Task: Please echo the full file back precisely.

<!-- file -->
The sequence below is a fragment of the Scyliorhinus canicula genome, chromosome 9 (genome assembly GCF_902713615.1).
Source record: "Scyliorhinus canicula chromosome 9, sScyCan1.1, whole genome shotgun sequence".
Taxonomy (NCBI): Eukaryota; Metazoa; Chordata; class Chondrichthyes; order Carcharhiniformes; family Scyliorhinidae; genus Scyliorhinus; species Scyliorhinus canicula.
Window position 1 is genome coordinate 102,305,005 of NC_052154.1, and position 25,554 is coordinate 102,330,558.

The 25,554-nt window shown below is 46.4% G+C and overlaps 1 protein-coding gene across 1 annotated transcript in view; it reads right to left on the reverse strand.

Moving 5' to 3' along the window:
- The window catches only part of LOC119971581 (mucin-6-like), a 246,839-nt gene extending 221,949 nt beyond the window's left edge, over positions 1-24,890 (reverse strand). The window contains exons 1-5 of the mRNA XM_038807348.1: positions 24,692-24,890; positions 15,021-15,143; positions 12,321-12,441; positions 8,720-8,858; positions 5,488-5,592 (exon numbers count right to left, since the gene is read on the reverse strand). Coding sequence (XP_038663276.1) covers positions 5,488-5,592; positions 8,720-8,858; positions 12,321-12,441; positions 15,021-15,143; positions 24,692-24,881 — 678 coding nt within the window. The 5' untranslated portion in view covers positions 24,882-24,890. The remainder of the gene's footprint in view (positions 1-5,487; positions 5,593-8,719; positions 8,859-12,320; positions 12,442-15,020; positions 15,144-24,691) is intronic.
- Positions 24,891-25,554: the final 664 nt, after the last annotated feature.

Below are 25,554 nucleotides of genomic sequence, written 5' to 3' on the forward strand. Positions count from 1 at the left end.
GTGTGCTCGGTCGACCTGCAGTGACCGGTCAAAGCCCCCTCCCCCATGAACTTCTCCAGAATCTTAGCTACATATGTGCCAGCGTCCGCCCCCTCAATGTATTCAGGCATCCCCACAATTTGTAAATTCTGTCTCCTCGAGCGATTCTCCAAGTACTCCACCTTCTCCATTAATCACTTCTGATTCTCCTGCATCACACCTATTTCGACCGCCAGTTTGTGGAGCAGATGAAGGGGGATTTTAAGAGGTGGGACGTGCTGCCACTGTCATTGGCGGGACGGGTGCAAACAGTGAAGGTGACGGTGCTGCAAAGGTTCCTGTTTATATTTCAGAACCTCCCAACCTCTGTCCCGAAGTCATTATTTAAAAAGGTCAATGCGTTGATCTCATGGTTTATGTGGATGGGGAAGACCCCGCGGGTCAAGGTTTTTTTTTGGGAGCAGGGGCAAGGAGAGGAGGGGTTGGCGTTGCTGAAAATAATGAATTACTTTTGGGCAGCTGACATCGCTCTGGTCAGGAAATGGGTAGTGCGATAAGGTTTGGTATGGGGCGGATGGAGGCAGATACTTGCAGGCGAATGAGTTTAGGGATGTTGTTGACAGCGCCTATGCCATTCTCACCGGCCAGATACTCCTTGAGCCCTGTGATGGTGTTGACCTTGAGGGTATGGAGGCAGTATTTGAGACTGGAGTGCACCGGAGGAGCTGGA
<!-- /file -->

The sequence below is a fragment of the Scyliorhinus canicula genome, chromosome 9 (genome assembly GCF_902713615.1).
Source record: "Scyliorhinus canicula chromosome 9, sScyCan1.1, whole genome shotgun sequence".
Taxonomy (NCBI): Eukaryota; Metazoa; Chordata; class Chondrichthyes; order Carcharhiniformes; family Scyliorhinidae; genus Scyliorhinus; species Scyliorhinus canicula.
Window position 1 is genome coordinate 102,305,005 of NC_052154.1, and position 25,554 is coordinate 102,330,558.

The 25,554-nt window shown below is 46.4% G+C and overlaps 1 protein-coding gene across 1 annotated transcript in view; it reads right to left on the reverse strand.

Moving 5' to 3' along the window:
- The window catches only part of LOC119971581 (mucin-6-like), a 246,839-nt gene extending 221,949 nt beyond the window's left edge, over positions 1-24,890 (reverse strand). The window contains exons 1-5 of the mRNA XM_038807348.1: positions 24,692-24,890; positions 15,021-15,143; positions 12,321-12,441; positions 8,720-8,858; positions 5,488-5,592 (exon numbers count right to left, since the gene is read on the reverse strand). Coding sequence (XP_038663276.1) covers positions 5,488-5,592; positions 8,720-8,858; positions 12,321-12,441; positions 15,021-15,143; positions 24,692-24,881 — 678 coding nt within the window. The 5' untranslated portion in view covers positions 24,882-24,890. The remainder of the gene's footprint in view (positions 1-5,487; positions 5,593-8,719; positions 8,859-12,320; positions 12,442-15,020; positions 15,144-24,691) is intronic.
- Positions 24,891-25,554: the final 664 nt, after the last annotated feature.

Below are 25,554 nucleotides of genomic sequence, written 5' to 3' on the forward strand. Positions count from 1 at the left end.
GTGTGCTCGGTCGACCTGCAGTGACCGGTCAAAGCCCCCTCCCCCATGAACTTCTCCAGAATCTTAGCTACATATGTGCCAGCGTCCGCCCCCTCAATGTATTCAGGCATCCCCACAATTTGTAAATTCTGTCTCCTCGAGCGATTCTCCAAGTACTCCACCTTCTCCATTAATCACTTCTGATTCTCCTGCATCACACCTATTTCGACCGCCAGTTTGTGGAGCAGATGAAGGGGGATTTTAAGAGGTGGGACGTGCTGCCACTGTCATTGGCGGGACGGGTGCAAACAGTGAAGGTGACGGTGCTGCAAAGGTTCCTGTTTATATTTCAGAACCTCCCAACCTCTGTCCCGAAGTCATTATTTAAAAAGGTCAATGCGTTGATCTCATGGTTTATGTGGATGGGGAAGACCCCGCGGGTCAAGGTTTTTTTTTGGGAGCAGGGGCAAGGAGAGGAGGGGTTGGCGTTGCTGAAAATAATGAATTACTTTTGGGCAGCTGACATCGCTCTGGTCAGGAAATGGGTAGTGCGATAAGGTTTGGTATGGGGCGGATGGAGGCAGATACTTGCAGGCGAATGAGTTTAGGGATGTTGTTGACAGCGCCTATGCCATTCTCACCGGCCAGATACTCCTTGAGCCCTGTGATGGTGTTGACCTTGAGGGTATGGAGGCAGTATTTGAGACTGGAGTGCACCGGAGGAGCTGGA